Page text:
Copyright challenges: a report from the recent Sconul ACCSG event.
The SCONUL ACCSG training event “Copyright Challenges: Understanding the recent legislative changes and how to use them effectively” took place on January 26th at the Atrium, University of South Wales, Cardiff
Many thanks to Dr. Jonathan Davies, Data Protection and Copyright Manager, Aberystwyth University and Chair of the WHELF Copyright sub-group for contributing this posting.
There are some impressive views of Cardiff to be had from the upper floors of the University of South Wales’s Atrium Building situated not far from Queens Street railway station. The vista did not prove to be distracting, however, as the content of the day’s copyright training and information event was sufficiently engaging for all present. The SCONUL-run session was one of several organised at various centres throughout the UK to address the need for further copyright training for HE institutions’ copyright staff in the wake of last year’s amendments to the Copyright, Designs and Patents Act 1988. Many of the changes have a direct impact on the way in which colleges and universities handle copyright in terms of teaching and learning practices and also other library-based copying, with most staff still grappling with the implications and trying to apply them as effectively and compliantly as possibly.
The training element of the day was provided by Chris Morrison (University of Kent), in association with Dr Jane Secker and Naomi Korn Copyright Consultancy. Chris is an excellent speaker and facilitator and kicked off the session with an overview of copyright in terms of the type of works that are covered and also the usages accounted for by the legislation. He then went on to examine the main licences available to HE institutions and what they covered. The core session, which I think was the main attraction for attendees, then examined the changes to the 1988 Act. The legislation has always allowed a degree of copying in certain circumstances by individuals other than the copyright-holder. These allowances are termed ‘exceptions’ and it was the modification of these exceptions in 2014 which technically allows for a slightly greater freedom to copy material in prescribed circumstances. The session usefully contrasted the coverage of the old exceptions with that of the new, or reworded exceptions. Most engagingly, however, Chris was trialling a copyright game which involved cards being used to indicate the types of work, copying uses, exceptions and risks associated with the copying of given articles. These items included a reprint of an out of copyright book, a birthday card and a computer music package. The game prompted much discussion about the application of the legislation and the various licences available, and was a marvellously educational and entertaining learning tool.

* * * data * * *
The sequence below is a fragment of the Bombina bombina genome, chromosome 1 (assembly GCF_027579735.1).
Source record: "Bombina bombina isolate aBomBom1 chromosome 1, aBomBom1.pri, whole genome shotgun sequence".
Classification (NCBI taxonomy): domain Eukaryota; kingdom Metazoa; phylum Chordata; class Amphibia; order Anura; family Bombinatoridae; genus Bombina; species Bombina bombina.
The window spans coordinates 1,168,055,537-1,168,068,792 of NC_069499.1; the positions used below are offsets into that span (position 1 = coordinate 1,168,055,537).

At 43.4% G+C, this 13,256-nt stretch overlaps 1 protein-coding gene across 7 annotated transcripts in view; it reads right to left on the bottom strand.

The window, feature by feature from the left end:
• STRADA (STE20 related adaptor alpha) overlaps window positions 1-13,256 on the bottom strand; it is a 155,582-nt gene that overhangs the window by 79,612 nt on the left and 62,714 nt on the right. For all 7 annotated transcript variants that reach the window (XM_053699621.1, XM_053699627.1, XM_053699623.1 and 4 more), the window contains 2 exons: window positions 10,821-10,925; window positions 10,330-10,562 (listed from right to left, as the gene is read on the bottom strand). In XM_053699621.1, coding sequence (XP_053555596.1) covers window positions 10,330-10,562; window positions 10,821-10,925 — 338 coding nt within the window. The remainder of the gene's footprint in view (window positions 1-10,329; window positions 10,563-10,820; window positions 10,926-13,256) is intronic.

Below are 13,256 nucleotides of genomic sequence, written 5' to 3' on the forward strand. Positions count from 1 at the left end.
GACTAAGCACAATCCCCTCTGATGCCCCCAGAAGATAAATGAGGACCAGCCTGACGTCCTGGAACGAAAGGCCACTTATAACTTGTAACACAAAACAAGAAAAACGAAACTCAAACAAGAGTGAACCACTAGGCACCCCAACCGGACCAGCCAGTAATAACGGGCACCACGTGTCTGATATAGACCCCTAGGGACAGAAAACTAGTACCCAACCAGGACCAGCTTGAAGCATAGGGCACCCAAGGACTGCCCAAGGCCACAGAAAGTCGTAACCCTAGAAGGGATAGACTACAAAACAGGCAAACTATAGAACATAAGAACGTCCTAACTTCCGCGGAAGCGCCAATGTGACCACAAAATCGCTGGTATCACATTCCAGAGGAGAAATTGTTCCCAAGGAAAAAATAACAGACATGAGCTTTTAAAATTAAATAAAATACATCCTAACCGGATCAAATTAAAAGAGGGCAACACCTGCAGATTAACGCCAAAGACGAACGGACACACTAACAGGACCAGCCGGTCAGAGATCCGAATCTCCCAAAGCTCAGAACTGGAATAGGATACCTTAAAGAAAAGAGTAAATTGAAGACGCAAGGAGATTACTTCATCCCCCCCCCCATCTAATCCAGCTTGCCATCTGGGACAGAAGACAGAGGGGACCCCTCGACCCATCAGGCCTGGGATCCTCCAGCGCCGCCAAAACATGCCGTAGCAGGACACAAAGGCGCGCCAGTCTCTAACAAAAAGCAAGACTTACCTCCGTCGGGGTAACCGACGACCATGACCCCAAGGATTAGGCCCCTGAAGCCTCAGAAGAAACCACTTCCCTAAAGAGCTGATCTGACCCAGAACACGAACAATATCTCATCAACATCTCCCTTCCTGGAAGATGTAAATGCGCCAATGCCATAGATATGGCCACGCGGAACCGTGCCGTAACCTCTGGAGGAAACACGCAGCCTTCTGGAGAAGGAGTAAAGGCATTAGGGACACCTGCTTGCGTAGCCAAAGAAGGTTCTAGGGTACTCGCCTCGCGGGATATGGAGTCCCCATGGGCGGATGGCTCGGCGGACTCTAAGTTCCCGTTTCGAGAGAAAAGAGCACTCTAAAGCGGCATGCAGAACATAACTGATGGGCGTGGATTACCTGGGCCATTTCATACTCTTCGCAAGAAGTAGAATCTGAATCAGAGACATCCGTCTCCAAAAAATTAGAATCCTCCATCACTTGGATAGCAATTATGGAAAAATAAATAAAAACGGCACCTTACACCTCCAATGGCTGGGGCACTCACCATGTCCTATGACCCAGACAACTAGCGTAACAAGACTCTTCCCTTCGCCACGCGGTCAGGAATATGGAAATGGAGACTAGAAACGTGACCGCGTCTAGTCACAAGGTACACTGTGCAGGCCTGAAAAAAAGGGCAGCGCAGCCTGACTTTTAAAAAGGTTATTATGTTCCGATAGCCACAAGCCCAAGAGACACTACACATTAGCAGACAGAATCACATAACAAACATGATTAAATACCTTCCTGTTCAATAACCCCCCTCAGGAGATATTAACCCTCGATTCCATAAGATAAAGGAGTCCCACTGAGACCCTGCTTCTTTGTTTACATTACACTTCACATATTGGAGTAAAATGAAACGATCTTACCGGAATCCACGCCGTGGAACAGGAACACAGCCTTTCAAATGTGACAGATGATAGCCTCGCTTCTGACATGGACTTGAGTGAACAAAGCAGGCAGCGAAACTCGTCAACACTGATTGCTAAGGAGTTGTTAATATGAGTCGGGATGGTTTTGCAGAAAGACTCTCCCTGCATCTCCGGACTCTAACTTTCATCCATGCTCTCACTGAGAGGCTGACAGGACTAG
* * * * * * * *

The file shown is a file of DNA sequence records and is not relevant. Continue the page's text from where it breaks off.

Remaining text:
The other big draw of the day was Sarah Brear of the Copyright Licensing Agency who provided a summary of recent licensing developments and projects. These included the planned continuation of the overseas campus coverage (currently the Overseas Campus-Based Students pilot), a digital repository and a scheme to clear extra amounts, such as second chapters, from works covered by the CLA Licence. A very useful panel discussion took place towards the end of the day and a wide array of issues were tackled including electronic theses and student-generated art.
The day was an undoubted success with attendees travelling not just from other counties of Wales, but also from parts of England. Sustenance was provided and, most noteworthy, was the afternoon’s supply of Welsh-cakes! And, finally, many thanks should go to Beth Pearce (USW) for organising the event.
I’ve only just seen this, I’m very glad Dr Davies found the session useful. Just to let you know that the card game resources are now available at http://find.jorum.ac.uk/resources/19369